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NanoString Plans Major Sales and Marketing Reorganization


NEW YORK (GenomeWeb) – Uneven revenue growth from instrument sales is spurring NanoString Technologies to overhaul its sales and marketing operation.

In a conference call with analysts yesterday, CEO Brad Gray announced an organizational shakeup that will affect everything from the top of the commercial operations on down, calling it the company's "number one strategic objective" for 2017.

"It's about addressing commercial effectiveness," he said on the call to discuss the firm's fourth quarter and full-year 2016 financial results. "Our commercial resources and processes have become stretched following years of revenue growth that outpaced the expansion and evolution of our commercial channel."

NanoString will look for a new head of sales and marketing as well as split-off consumables sales into a new role staffed by dozens of new hires. As the firm preps to develop two new instruments over the next several years, it hopes to let field-based sales reps to focus on placements while the new staff focuses on sustaining consumables pull-through.

Gray also noted that the firm will be launching a new website in the second quarter of 2017 and has doubled the size of its business development team.

The move comes as NanoString dealt with two quarters of backsliding instrument sales compared to the respective prior-year periods. In the first quarter, instrument sales slipped 22 percent to $3.4 million from $4.4 million, and NanoString missed Wall Street revenue projections. In the fourth quarter, the firm was forced to revise its own revenue projections downward, and while it beat Wall Street's quarterly revenue estimate, instrument sales dipped 5 percent to $7.5 million from $7.9 million.

"Despite record revenue in the fourth quarter, we fell short of our expectations," Gray said. "To put this in perspective, our Q4 product and service revenue increased sequentially by 29 percent and 40 percent in 2014 and 2015 respectively while our sequential growth in Q4 of 2016 was only 6 percent."

Despite entering the quarter with a "reasonable funnel" of opportunities, Gray said a couple external factors contributed to the decline in instrument sales. For example, the firm did not see an expected year-end spike in instrument purchases, especially in the academic end market. Gray also ventured that some sales evaporated as funds were directed towards purchases from other genomics firms offering steep year-end discounts; others weren't closed, perhaps due to funding uncertainties related to the US election and Brexit vote.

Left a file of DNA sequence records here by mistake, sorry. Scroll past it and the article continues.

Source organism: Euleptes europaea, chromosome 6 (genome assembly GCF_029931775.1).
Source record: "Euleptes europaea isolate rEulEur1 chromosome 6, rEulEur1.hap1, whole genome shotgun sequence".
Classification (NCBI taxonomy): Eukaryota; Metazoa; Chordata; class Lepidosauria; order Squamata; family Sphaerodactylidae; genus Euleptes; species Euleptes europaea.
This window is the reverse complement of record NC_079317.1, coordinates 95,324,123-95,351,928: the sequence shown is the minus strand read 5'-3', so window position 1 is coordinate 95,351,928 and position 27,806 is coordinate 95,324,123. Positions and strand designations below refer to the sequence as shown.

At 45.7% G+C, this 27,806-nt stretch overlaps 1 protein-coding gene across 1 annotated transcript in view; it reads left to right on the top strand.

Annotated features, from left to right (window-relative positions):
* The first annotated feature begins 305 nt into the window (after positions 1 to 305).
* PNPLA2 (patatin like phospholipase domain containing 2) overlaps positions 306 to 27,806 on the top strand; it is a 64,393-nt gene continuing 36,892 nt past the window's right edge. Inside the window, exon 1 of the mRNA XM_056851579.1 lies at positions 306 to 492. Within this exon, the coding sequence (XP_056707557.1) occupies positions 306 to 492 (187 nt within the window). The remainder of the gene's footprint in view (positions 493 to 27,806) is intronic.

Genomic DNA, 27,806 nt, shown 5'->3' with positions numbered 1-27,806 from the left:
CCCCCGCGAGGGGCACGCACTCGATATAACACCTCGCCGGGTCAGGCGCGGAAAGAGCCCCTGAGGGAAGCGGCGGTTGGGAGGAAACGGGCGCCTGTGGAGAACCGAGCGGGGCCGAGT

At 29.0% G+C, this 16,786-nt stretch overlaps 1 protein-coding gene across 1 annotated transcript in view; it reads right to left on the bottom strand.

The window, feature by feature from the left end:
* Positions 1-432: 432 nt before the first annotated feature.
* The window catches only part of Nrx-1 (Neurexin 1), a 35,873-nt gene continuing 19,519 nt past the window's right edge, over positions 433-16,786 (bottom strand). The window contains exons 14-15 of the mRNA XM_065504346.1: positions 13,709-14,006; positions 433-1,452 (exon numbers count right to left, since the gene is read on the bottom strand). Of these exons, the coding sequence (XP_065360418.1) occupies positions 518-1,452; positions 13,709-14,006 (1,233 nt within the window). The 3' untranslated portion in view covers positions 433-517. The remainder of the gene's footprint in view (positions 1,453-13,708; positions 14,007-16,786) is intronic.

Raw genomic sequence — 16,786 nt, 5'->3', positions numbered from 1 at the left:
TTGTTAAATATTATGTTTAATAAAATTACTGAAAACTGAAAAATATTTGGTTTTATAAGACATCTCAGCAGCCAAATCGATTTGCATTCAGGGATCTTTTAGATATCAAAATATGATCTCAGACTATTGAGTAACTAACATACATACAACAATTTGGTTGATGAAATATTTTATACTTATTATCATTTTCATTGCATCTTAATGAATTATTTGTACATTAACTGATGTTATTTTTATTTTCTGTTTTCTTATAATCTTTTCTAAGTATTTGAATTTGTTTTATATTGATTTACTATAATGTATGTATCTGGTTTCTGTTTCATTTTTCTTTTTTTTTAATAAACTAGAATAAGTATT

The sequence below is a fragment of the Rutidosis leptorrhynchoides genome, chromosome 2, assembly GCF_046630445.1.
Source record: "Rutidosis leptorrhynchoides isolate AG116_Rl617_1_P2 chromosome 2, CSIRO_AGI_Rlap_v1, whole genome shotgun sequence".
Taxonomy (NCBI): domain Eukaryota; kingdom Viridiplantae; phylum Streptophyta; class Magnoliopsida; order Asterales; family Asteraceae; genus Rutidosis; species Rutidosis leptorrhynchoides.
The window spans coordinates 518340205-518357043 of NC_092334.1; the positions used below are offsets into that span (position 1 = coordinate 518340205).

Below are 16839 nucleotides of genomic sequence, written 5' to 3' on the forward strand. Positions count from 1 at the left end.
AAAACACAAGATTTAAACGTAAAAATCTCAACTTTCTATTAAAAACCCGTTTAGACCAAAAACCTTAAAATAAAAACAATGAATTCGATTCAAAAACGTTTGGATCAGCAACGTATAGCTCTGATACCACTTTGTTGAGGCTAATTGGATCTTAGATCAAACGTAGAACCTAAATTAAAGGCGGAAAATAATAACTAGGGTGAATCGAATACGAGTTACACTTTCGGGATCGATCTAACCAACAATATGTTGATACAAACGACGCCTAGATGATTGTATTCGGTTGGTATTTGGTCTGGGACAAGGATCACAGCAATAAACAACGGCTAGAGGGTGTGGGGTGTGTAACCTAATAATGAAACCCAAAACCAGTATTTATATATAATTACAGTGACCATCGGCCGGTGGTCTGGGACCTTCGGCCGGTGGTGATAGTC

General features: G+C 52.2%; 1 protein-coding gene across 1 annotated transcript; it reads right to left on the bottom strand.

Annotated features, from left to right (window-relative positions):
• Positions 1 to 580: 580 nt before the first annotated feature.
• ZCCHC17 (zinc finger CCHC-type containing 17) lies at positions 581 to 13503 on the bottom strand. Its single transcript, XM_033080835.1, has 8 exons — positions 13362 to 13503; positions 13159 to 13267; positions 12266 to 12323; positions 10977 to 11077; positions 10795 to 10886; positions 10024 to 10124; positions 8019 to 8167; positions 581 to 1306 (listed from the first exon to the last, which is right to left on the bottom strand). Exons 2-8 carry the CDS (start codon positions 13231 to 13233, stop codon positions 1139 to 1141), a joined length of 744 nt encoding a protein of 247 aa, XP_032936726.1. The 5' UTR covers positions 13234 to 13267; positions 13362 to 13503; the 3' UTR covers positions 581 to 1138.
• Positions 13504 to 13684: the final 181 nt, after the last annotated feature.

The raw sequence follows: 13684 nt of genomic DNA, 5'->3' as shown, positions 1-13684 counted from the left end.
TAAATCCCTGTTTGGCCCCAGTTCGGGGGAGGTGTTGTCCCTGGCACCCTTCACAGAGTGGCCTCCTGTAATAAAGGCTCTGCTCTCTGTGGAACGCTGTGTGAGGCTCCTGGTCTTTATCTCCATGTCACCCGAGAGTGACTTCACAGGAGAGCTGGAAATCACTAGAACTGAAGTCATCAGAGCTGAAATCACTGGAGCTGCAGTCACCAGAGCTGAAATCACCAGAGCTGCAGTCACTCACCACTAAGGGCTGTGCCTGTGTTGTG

"When these instruments fell out of our Q4 sales funnel, we did not have a sufficient number of backup opportunities to make up the gap," Gray said. But he attributed most of the inability to close to internal factors.

"We had not sufficiently supported the field-based reps to achieve productivity," he said. Sales reps had been responsible for both instrument and consumables revenue, even as the installed base in each territory grew.

Doug Schenkel, an analyst at Cowen and Company, explained in a research note that key salespeople were asked to sell approximately 40 percent more instruments while continuing to drive consumables revenue growth. "This proved to be too much, and unfortunately, it did not become apparent until the backend of the most important quarter of the year," he wrote.

Thus, the firm is pursuing structural changes to the sales organization.

The change starts at the top. On the investor call, Gray lauded the contributions of Senior VP of Sales and Marketing Barney Saunders but indicated he was no longer the right person for the job. NanoString has already begun a search for his replacement. Meantime, Saunders will stay on through the search, which could take up to six months, and for a transition period before being let go.